The Duck of Minerva

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The Myth of Westphalia

January 6, 2011

Brad Delong:

The treaties of Muenster and Osnabrueck in 1648—the Peace of Westphalia—and the earlier peace of Augsburg in 1555 established the principle in European international law that internal affairs were nobody else’s business.

No, it didn’t.

In addition to stipulating a number of territorial adjustments, the Peace of Westphalia:

  • Reformed the Imperial Constitution to create non-violent processes for adjudicating religious disputes;
  • Reduced the authority over religious matters accorded to German princes in the 1555 Peace of Augsburg; and 
  • Generally revitalized the Empire as a supranational political entity.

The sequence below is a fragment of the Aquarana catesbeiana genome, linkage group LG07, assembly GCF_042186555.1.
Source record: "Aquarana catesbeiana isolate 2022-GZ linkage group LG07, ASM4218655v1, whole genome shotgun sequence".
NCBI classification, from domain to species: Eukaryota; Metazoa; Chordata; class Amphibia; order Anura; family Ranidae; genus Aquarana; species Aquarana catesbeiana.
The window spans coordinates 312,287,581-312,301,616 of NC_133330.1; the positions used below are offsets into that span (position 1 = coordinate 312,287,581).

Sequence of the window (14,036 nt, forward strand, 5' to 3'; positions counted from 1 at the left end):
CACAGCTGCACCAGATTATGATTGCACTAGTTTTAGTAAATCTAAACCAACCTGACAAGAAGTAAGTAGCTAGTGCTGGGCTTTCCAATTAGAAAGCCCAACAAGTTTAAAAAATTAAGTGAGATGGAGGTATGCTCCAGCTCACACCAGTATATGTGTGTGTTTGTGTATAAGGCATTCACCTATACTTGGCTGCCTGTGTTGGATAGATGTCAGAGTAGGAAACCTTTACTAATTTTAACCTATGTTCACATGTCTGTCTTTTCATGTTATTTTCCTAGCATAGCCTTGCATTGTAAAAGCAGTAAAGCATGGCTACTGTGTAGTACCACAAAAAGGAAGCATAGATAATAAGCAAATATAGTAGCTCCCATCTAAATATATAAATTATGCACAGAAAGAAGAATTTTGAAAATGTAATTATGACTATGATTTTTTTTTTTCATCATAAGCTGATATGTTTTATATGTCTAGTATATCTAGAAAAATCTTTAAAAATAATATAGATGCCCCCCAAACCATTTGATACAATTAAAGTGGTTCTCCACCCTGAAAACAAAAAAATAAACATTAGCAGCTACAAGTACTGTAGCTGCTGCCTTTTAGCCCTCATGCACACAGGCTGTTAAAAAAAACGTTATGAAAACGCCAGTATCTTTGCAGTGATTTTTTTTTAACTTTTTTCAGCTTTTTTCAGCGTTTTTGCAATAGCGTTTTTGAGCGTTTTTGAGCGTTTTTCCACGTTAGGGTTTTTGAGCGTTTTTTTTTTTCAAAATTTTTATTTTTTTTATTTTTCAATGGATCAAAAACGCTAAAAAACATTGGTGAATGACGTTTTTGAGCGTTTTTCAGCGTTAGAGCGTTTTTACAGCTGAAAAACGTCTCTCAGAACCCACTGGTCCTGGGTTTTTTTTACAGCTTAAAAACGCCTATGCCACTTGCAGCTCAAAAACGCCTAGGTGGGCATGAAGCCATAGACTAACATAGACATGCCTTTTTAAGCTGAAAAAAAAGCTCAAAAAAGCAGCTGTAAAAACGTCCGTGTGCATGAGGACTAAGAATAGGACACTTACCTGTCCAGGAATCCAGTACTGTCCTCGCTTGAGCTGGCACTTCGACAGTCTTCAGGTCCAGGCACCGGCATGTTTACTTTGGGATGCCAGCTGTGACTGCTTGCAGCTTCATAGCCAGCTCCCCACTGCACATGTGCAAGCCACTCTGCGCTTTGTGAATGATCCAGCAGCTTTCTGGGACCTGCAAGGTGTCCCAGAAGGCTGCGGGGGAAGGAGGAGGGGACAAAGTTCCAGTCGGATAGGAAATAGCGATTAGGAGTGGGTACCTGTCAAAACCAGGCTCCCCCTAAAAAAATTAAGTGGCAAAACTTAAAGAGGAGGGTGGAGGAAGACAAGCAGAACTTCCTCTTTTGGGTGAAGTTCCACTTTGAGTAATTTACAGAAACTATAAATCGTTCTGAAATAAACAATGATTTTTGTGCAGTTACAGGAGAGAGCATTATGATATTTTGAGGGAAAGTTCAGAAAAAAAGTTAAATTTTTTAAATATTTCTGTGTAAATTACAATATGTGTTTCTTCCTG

Indeed, far from affirming the notion that the “internal affairs” of European states were “nobody else’s business,” Westphalia designated France and Sweden as guarantors of its provision, including, as Benjamin Straumann notes (PDF), “the constitutional provisions for the Empire contained therein.”

Brad’s post — a long rumination on World War II — is otherwise a tour de force.

See: Andreas Osiander, “Sovereignty, International Relations, and the Westphalian Myth,” International Organization 55,2 (2001) (Gated PDF); Benno Teschke, The Myth of 1648: Class, Geopolitics, and the Making of Modern International Relations (London, Verso, 2009); and Daniel Nexon, The Struggle for Power in Early Modern Europe: Religious Conflict, Dynastic Empires, and International Change, Chapter 8 (Princeton University Press, 2003).

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Daniel H. Nexon is a Professor at Georgetown University, with a joint appointment in the Department of Government and the School of Foreign Service. His academic work focuses on international-relations theory, power politics, empires and hegemony, and international order. He has also written on the relationship between popular culture and world politics.